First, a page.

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1891-1926 - August Thyssen

Supremacy in the steel, iron and coal trade won August Thyssen (pronounced Tiss-en) the title "The German Carnegie". Thyssen gained hold of high-grade ore supplies in Sweden and France and built ore-skimpy Germany into a major steel power. By universal consent he was the dominating figure of the Fatherland's throbbing industrial life. No other man so thoroughly incorporates the aggressiveness and magnitude of the German business age. No one's life-story so typified the New Germany's fabulous rise to power and wealth in the interval since the Franco-Prussian War. In the twenty-five years between 1885 and 1910, to select the segment of principal growth, Germany's production of pig-iron increased from 3,688,000 to 14,794,000 tons, an advance of 301 per cent. In the same period production of coal and lignite mounted from 73,675,000 to 222,375,000 tons, an increase of 201 per cent. In the production of iron ore, and of iron and steel, Germany has come far to outstrip Great Britain, which led her by wide margins a quarter of a century ago.

On September 29, 1891 August Thyssen announces that he and his brother Joseph own all shares in the coal mine Gewerkschaft Deutscher Kaiser. On December 17, 1891 the first steel is tapped at the new Gewerkschaft Deutscher Kaiser steelworks in Hamborn near Duisburg. These two events in 1891 are later regarded as the dates on which the Thyssen Group was founded. From 1883 August Thyssen purchased share certificates in Gewerkschaft Deutscher Kaiser as the plant was (and still is) ideally located for his business plans. With its own coal mine, works dock on the River Rhine and link to the railway network, the location ensures the productivity of the operations. The main plant of Thyssen Krupp Stahl AG still produces steel at this location today.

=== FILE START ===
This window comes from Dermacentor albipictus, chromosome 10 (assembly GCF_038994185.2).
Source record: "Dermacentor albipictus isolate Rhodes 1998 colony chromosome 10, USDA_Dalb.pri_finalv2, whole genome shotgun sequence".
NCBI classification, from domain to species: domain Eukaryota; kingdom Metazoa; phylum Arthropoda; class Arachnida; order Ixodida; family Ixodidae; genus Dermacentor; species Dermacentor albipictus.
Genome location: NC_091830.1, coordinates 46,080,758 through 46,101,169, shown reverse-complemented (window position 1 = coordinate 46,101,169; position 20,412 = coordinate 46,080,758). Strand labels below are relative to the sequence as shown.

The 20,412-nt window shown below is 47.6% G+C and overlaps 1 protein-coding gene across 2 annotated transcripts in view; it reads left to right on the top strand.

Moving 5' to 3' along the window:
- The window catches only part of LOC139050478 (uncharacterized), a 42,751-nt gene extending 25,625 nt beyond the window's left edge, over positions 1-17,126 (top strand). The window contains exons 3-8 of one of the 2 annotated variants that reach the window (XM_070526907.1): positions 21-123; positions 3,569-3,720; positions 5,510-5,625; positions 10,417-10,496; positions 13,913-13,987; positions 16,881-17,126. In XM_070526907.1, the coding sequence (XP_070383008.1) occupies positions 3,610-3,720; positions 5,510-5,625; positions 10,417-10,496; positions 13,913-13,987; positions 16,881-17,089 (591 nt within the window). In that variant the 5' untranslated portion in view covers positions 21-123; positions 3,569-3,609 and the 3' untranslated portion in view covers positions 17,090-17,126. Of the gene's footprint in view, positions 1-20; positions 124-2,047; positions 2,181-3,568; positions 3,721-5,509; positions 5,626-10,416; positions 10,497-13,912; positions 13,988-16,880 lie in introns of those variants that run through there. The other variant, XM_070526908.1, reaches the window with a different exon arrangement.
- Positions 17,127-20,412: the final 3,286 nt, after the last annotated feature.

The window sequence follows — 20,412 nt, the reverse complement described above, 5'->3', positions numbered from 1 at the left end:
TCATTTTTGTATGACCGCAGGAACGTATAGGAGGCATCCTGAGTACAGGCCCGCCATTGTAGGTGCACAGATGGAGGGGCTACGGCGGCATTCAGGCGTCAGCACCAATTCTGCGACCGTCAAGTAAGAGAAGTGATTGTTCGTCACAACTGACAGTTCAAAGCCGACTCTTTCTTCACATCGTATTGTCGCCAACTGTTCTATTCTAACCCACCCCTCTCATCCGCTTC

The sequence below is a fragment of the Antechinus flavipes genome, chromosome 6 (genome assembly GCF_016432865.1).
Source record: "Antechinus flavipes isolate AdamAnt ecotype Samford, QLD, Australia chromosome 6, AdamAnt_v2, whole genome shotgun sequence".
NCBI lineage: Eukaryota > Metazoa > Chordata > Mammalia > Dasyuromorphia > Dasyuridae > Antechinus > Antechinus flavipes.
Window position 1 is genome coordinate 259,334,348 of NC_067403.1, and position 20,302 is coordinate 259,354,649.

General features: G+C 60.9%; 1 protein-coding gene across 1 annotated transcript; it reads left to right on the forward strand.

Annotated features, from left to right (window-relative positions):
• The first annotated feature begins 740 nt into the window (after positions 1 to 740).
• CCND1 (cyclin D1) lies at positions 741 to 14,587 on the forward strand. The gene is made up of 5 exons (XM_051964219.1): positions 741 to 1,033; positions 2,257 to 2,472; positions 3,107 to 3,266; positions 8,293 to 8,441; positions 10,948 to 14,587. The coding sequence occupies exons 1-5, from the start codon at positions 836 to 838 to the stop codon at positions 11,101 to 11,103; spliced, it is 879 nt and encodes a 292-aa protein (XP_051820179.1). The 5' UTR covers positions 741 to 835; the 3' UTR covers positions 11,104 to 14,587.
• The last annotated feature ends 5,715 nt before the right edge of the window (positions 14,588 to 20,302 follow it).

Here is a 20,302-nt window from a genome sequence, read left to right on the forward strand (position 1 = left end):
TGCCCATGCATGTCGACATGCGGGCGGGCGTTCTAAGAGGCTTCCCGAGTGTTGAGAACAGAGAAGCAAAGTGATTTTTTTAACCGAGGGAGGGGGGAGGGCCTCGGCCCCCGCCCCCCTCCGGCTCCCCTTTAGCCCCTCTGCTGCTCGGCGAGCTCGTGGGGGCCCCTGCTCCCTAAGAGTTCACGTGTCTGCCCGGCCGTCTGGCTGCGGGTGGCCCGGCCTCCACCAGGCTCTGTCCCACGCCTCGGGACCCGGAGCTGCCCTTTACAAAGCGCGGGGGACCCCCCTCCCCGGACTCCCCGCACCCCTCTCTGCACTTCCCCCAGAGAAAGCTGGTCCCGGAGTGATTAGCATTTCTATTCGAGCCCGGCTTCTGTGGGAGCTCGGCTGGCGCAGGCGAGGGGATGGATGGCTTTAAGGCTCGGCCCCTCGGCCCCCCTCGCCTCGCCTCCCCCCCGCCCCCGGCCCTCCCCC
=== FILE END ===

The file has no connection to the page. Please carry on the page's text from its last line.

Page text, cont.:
By 1914 German mining production in general - coal, lignite, iron, potash and other salts, zinc, lead and copper - was six and one-half times its volume in 1871. In money it represented an annual value of over $500,000,000. Barring America, which is far in the van, Germany's supremacy in steel, iron and coke is unapproached. In Europe her lead is indisputable. She was behind the United Kingdom only in the production of coal.

Among those who directed this Brobdignagian development, August Thyssen of Mulheimon-Ruhr was the towering personality. In the coal and iron trade of Germany he was what Rockefeller was in oil and Carnegie in steel - the master-builder. The history of all three, who may be bracketed as the commercial geniuses of their age, was much alike. Each grew from nothing. Thyssen's career was more comparable to Rockefeller's than to Carnegie's. Like the Petroleum King, he had not gone in for peace, libraries and philanthropy like the American Thyssen, but, a hardy septuagenarian, still derived his joy in life from mining coal, puddling iron and rolling steel.

Thyssen's career was typically transatlantic in its origin and development. The Standard Oil Company was the outgrowth of an original investment of $72,500 by the firm of Rockefeller & Andrews. August Thyssen inaugurated his career about the same time, in the early sixties, with a capital of $6,000, with which he built a rolling-mill employing sixty workmen.